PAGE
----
Murray takes ‘full responsibility’ for Sabres’ dismal season

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It was an animated and candid Tim Murray today in Buffalo, where he met with reporters for over half an hour, expressing great frustration over his team’s season.

The Sabres missed the playoffs for a sixth straight year. And despite much higher expectations, they actually finished with fewer points (78) than they did last year (81).

“I just want everybody to know that, top to bottom in the organization, we understand it was a very disappointing season,” said Murray. “I’m the general manager of the team, so I guess that’s the top of the food chain when it comes to hockey. I stand here and take full responsibility for our position, our standings and how it finished.”

For those wondering, the plan right now is for Dan Bylsma to remain as head coach. The only way he might not be is if ownership says otherwise.

“There’s going to be a review, top to bottom,” said Murray. “I have to meet with ownership next week in Florida. I’m sure I’m going to be reviewed. I’m sure I’m being reviewed right now, as I should be.”

When asked to clarify, Murray said he hadn’t had “any thoughts of firing” Bylsma, who still has three years left on his contract.

Murray also has three years left on his contract. Assuming he’s still the GM after meeting with ownership, the one thing he knows he’ll have to address this offseason is the defense.

“I’m not trying to (expletive) on the defensemen that are here by any means,” he said.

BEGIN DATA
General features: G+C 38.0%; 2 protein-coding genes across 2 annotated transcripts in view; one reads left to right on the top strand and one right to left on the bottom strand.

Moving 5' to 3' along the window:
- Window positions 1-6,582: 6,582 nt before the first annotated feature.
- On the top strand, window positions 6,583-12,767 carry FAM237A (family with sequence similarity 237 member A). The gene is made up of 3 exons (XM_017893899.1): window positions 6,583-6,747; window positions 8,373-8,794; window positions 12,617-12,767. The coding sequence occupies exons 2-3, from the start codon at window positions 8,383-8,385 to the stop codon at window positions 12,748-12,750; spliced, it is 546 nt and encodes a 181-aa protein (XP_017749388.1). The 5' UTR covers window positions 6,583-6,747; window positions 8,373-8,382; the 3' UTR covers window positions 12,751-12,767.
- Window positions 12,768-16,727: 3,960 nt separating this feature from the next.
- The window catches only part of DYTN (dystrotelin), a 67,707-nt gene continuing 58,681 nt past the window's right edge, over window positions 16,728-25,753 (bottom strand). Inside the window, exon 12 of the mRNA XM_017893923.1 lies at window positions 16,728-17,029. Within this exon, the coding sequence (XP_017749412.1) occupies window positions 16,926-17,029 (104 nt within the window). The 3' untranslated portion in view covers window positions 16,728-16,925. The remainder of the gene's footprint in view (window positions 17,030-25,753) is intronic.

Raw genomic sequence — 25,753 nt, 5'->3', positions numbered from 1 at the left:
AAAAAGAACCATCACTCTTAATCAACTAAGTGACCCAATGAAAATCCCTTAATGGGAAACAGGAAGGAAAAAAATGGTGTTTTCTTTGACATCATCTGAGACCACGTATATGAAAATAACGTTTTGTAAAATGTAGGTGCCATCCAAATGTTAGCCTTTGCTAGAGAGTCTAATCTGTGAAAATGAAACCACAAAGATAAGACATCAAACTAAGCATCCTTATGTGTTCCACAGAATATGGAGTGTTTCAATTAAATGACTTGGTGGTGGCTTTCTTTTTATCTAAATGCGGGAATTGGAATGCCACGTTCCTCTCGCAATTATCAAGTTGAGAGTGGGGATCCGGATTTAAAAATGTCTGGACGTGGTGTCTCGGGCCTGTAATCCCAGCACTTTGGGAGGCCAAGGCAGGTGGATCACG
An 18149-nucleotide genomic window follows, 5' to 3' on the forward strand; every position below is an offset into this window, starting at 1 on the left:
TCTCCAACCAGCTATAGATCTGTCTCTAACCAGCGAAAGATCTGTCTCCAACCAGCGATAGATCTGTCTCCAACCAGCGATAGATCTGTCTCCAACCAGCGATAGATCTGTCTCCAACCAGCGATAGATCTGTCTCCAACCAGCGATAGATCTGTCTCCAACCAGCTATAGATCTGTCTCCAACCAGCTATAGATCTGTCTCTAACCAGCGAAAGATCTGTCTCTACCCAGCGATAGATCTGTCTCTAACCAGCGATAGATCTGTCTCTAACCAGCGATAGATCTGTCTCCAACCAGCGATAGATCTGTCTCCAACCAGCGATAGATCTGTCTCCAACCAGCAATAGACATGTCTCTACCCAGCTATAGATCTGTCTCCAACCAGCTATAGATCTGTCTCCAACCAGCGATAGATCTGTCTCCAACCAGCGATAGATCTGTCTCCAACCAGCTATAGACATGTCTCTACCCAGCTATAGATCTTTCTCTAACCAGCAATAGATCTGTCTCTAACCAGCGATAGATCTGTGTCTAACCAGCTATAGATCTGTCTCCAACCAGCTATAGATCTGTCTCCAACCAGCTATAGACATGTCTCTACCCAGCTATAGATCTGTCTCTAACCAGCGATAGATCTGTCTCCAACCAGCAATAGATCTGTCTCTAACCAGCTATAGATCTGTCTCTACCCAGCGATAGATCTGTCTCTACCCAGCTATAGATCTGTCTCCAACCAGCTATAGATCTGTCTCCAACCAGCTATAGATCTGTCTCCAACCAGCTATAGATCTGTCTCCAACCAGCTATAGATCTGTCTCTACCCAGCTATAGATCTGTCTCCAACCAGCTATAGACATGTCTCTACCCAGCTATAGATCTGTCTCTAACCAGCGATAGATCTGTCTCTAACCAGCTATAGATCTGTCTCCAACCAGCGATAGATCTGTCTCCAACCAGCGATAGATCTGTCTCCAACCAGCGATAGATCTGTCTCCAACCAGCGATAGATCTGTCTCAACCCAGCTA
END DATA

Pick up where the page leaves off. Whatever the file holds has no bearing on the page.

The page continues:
But whether it’s via trade or free agency or drafting, Murray intends to explore “any avenue” to improve the blue line, which he blamed for surrendering too many scoring chances and failing to transition the puck well enough.

“Give me an option and I’ll listen,” he said.

Finally, there’s the matter of the Sabres’ culture and commitment to winning, something Jack Eichel called into question a few days ago.

For Murray, it’s about demanding more from everyone, from the GM to the coaches to the players.

“We have to make more demands,” he said. “So I have to make more demands of Dan, Dan has to make more demands of the players, I personally have to make more demands of myself. And we intend to do that.”

Related: Major roster holes remain in Buffalo

Report: Blue Jackets RFA Anderson in contact with Hockey Canada about 2018 Olympics

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The preseason is well underway and Josh Anderson is still without a contract.

Anderson, who scored 17 goals and 29 points last season for the Columbus Blue Jackets, is one of two remaining restricted free agents without a new deal. The other is Andreas Athanasiou of the Detroit Red Wings.

While there were reports this summer about Athanasiou potentially going to the KHL for this season, John Shannon of Sportsnet reported on Thursday that Anderson’s representatives have reached out to Hockey Canada’s staff about the 2018 Olympics. 

Anderson’s entry-level contract, with an AAV of just over $894,000, expired at the end of last season.

Meanwhile, here is the latest on this ongoing contract situation.

Making an impression: Sergachev has ‘NHL written all over him’

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Mikhail Sergachev has, over the summer, stated his belief he can play in the NHL this season.

He had a small taste of NHL action last season, appearing in four games for Montreal — the team that selected him ninth overall in 2016 — before getting sent back to junior and then being traded in June to Tampa Bay, as part of a blockbuster involving Jonathan Drouin to the Habs.